Bill Cole, a multicultural multi-instrumentalist, is one of the guys at the top of the hierarchy in the improvised music scene, having been at it in earnest since at least the late 70s. Earlier this year I marveled at his mastery of Eastern reed instruments in his one-on-one with violinist Billy Bang
, in what proved to be Bang's swan song. He quickly followed that up with another live performance, this one being the seventh album of his long-running Untempered Ensemble project. This one, with no actual title, documents a live performance of three Cole songs at the Vision Festival in 2009. The current lineup consisting of Cole, fellow original member Warren Smith (percussion, glockenspiel), Joe Daley (euphonium, tuba), son Atticus Cole (hand drums, percussion), Shayna Dulberger (acoustic bass) and Ras Moshe (tenor sax) was supplemented by Cole's daughter Althea SullyCole when the festival organizer asked for a vocalist to be included in their performance.
In my view, adding a vocalist to avant-garde jazz is a tricky proposition; it's often hard to match the voice to the root and blend in naturally with the instruments. But I found no such problems with Althea; she knew just when to come in at the right spots and her vocal style was right for the music. It was also easy to find that elusive root thanks to the tremendous job by Dulberger, who plays the bass with precision and clear tone worthy of her esteemed predecessor in the group, William Parker.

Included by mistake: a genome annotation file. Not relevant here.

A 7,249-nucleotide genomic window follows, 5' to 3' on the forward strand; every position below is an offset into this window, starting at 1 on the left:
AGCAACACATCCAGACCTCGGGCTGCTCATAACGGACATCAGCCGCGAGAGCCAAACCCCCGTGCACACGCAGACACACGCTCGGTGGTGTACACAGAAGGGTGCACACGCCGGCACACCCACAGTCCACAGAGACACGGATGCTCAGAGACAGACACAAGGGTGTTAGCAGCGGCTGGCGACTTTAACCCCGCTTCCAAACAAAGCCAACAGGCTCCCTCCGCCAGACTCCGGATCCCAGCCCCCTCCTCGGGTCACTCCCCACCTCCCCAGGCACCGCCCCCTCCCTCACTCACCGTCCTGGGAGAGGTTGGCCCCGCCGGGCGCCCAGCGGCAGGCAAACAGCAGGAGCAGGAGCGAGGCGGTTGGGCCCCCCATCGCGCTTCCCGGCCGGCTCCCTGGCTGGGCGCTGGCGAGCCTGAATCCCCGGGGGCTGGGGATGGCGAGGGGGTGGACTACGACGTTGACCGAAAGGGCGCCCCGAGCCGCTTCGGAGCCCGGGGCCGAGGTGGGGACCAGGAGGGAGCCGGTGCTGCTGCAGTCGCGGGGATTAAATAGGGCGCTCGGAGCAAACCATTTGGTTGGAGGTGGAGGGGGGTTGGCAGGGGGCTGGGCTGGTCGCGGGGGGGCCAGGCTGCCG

Dulberger's crucial work frees everyone else up, and the unusual timbres created be these odd collection of instruments forms the basis of the Untempered Ensemble's unique sonic print. This music isn't necessarily whack jazz because there is dissonance everywherethere isn'tit's progressive because of these exotic mixture of sounds ("A Man Of Outstanding Quality Is Preeminent Among His Comrades" has a very well defined repeating figure). It even swings, as on Poverty Is The Father Of Fear." Smith and Atticus form a formidable percussion team, combining for rhythms that's loose and rooted in African forms, and take its rightful position alongside and not behind the horn players.
Well recorded and mastered by Chuck Eller, this performance by the Untempered Ensemble at the Vision Festival continues a tradition started nearly twenty years ago by Cole, putting together performers both young and old, established and up-and-coming, to forge music representing Bill Cole's singular vision of Eastern and African enhanced jazz.
This story appears courtesy of Something Else!.
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